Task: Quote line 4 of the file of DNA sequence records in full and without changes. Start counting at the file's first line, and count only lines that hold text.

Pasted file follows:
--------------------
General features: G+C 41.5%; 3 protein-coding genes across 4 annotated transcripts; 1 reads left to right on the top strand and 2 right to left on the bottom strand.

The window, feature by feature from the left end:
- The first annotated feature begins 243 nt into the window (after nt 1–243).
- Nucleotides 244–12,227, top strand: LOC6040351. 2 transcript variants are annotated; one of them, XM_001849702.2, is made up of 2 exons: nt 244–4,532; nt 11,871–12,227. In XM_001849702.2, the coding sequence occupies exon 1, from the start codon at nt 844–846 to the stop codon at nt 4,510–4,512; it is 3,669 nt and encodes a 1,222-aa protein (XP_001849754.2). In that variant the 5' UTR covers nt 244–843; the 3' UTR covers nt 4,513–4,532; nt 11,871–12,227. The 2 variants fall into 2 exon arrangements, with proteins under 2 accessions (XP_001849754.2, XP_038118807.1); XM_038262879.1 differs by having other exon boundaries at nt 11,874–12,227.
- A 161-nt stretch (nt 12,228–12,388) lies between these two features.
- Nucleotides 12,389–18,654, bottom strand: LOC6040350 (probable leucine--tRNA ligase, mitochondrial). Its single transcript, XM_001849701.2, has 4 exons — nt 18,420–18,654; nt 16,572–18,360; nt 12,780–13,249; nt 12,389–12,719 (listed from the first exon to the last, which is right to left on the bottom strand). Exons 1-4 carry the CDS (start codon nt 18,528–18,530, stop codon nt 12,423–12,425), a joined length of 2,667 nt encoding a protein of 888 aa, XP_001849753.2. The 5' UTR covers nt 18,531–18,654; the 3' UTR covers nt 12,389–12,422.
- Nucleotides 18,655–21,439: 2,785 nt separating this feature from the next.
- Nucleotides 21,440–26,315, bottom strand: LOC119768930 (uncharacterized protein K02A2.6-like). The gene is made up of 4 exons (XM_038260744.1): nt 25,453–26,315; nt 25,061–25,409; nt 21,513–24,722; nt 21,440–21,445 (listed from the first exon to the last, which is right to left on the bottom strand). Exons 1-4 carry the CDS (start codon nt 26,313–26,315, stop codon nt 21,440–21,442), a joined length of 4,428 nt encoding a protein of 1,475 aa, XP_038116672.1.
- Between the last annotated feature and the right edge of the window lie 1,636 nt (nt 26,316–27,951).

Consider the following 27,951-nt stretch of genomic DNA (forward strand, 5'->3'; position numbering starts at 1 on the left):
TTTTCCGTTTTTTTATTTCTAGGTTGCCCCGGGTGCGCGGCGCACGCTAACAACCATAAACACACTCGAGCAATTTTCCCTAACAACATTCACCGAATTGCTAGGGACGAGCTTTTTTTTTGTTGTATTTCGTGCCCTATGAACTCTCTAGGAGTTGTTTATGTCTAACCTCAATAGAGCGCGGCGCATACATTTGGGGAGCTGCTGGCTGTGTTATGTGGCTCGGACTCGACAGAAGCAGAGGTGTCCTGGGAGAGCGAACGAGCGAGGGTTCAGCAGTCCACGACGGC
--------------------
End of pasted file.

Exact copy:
- Nucleotides 244–12,227, top strand: LOC6040351. 2 transcript variants are annotated; one of them, XM_001849702.2, is made up of 2 exons: nt 244–4,532; nt 11,871–12,227. In XM_001849702.2, the coding sequence occupies exon 1, from the start codon at nt 844–846 to the stop codon at nt 4,510–4,512; it is 3,669 nt and encodes a 1,222-aa protein (XP_001849754.2). In that variant the 5' UTR covers nt 244–843; the 3' UTR covers nt 4,513–4,532; nt 11,871–12,227. The 2 variants fall into 2 exon arrangements, with proteins under 2 accessions (XP_001849754.2, XP_038118807.1); XM_038262879.1 differs by having other exon boundaries at nt 11,874–12,227.